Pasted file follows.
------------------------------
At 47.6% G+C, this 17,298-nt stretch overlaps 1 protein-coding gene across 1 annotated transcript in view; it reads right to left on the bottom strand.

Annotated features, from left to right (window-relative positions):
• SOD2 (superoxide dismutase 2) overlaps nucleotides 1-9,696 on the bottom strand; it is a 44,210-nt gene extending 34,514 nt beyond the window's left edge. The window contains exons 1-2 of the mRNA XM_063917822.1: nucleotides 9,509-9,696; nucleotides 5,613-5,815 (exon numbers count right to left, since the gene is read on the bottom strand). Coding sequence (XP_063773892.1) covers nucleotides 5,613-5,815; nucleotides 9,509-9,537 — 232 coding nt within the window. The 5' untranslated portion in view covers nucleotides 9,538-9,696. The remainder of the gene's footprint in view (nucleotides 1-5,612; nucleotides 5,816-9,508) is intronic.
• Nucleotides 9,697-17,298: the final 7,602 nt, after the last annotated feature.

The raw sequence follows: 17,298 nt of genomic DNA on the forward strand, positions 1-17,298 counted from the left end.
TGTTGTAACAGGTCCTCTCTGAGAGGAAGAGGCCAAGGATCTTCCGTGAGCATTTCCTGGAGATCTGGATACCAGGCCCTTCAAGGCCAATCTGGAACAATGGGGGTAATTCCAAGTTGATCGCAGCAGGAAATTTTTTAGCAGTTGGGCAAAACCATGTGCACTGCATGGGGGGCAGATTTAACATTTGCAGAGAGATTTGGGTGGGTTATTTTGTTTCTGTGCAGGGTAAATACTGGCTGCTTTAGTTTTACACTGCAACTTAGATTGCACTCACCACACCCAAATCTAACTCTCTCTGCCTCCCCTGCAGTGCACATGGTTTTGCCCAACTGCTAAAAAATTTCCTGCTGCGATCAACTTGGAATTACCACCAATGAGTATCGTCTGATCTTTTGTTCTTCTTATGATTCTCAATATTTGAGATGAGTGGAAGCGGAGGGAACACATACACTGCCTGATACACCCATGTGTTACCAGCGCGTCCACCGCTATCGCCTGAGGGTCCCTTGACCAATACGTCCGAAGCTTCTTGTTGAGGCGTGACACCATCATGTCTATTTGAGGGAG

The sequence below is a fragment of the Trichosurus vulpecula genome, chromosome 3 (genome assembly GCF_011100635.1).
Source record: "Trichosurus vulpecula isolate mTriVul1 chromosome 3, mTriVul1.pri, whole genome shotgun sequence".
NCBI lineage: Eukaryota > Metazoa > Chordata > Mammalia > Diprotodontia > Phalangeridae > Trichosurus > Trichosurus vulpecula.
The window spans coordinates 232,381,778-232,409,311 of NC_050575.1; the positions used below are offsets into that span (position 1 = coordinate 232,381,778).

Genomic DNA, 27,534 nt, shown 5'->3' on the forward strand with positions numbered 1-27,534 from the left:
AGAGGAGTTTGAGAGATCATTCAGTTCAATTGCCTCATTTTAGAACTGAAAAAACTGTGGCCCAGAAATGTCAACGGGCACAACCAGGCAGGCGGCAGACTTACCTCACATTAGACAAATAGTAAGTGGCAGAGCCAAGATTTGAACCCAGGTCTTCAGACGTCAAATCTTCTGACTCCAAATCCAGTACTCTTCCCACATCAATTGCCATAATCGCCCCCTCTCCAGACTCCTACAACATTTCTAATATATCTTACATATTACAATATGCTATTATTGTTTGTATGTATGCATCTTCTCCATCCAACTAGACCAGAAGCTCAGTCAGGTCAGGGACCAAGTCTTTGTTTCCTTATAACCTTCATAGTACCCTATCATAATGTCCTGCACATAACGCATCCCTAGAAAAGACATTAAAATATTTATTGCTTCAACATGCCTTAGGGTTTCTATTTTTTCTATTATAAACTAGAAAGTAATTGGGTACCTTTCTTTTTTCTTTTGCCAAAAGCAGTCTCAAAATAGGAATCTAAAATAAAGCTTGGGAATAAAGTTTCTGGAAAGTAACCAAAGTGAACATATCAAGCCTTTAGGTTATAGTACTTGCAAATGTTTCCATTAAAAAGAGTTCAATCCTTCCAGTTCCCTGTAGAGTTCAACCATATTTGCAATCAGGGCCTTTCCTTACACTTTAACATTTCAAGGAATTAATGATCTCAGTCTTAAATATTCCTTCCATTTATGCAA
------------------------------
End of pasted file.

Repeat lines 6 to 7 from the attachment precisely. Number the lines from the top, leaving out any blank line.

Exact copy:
TGTTGTAACAGGTCCTCTCTGAGAGGAAGAGGCCAAGGATCTTCCGTGAGCATTTCCTGGAGATCTGGATACCAGGCCCTTCAAGGCCAATCTGGAACAATGGGGGTAATTCCAAGTTGATCGCAGCAGGAAATTTTTTAGCAGTTGGGCAAAACCATGTGCACTGCATGGGGGGCAGATTTAACATTTGCAGAGAGATTTGGGTGGGTTATTTTGTTTCTGTGCAGGGTAAATACTGGCTGCTTTAGTTTTACACTGCAACTTAGATTGCACTCACCACACCCAAATCTAACTCTCTCTGCCTCCCCTGCAGTGCACATGGTTTTGCCCAACTGCTAAAAAATTTCCTGCTGCGATCAACTTGGAATTACCACCAATGAGTATCGTCTGATCTTTTGTTCTTCTTATGATTCTCAATATTTGAGATGAGTGGAAGCGGAGGGAACACATACACTGCCTGATACACCCATGTGTTACCAGCGCGTCCACCGCTATCGCCTGAGGGTCCCTTGACCAATACGTCCGAAGCTTCTTGTTGAGGCGTGACACCATCATGTCTATTTGAGGGAG

The sequence below is a fragment of the Trichosurus vulpecula genome, chromosome 3 (genome assembly GCF_011100635.1).